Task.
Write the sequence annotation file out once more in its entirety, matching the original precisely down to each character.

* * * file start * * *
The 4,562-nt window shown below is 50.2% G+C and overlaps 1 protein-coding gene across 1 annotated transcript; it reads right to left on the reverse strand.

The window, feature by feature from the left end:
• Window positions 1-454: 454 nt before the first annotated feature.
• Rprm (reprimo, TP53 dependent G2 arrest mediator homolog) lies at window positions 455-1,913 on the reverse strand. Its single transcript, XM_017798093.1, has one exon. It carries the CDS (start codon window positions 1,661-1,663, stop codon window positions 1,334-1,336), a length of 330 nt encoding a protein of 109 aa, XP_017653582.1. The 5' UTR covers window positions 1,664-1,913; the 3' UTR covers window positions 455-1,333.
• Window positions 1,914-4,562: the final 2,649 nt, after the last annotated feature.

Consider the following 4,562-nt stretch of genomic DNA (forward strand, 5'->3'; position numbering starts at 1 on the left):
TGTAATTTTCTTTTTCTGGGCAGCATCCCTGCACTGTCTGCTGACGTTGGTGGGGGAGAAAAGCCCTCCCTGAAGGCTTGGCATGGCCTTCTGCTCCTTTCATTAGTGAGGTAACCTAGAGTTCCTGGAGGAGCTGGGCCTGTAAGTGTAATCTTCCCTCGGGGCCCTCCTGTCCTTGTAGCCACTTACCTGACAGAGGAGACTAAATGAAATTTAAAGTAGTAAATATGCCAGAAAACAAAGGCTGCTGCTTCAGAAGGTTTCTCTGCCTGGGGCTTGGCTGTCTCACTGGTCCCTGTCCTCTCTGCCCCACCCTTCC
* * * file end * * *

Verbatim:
The 4,562-nt window shown below is 50.2% G+C and overlaps 1 protein-coding gene across 1 annotated transcript; it reads right to left on the reverse strand.

The window, feature by feature from the left end:
• Window positions 1-454: 454 nt before the first annotated feature.
• Rprm (reprimo, TP53 dependent G2 arrest mediator homolog) lies at window positions 455-1,913 on the reverse strand. Its single transcript, XM_017798093.1, has one exon. It carries the CDS (start codon window positions 1,661-1,663, stop codon window positions 1,334-1,336), a length of 330 nt encoding a protein of 109 aa, XP_017653582.1. The 5' UTR covers window positions 1,664-1,913; the 3' UTR covers window positions 455-1,333.
• Window positions 1,914-4,562: the final 2,649 nt, after the last annotated feature.

Consider the following 4,562-nt stretch of genomic DNA (forward strand, 5'->3'; position numbering starts at 1 on the left):
TGTAATTTTCTTTTTCTGGGCAGCATCCCTGCACTGTCTGCTGACGTTGGTGGGGGAGAAAAGCCCTCCCTGAAGGCTTGGCATGGCCTTCTGCTCCTTTCATTAGTGAGGTAACCTAGAGTTCCTGGAGGAGCTGGGCCTGTAAGTGTAATCTTCCCTCGGGGCCCTCCTGTCCTTGTAGCCACTTACCTGACAGAGGAGACTAAATGAAATTTAAAGTAGTAAATATGCCAGAAAACAAAGGCTGCTGCTTCAGAAGGTTTCTCTGCCTGGGGCTTGGCTGTCTCACTGGTCCCTGTCCTCTCTGCCCCACCCTTCC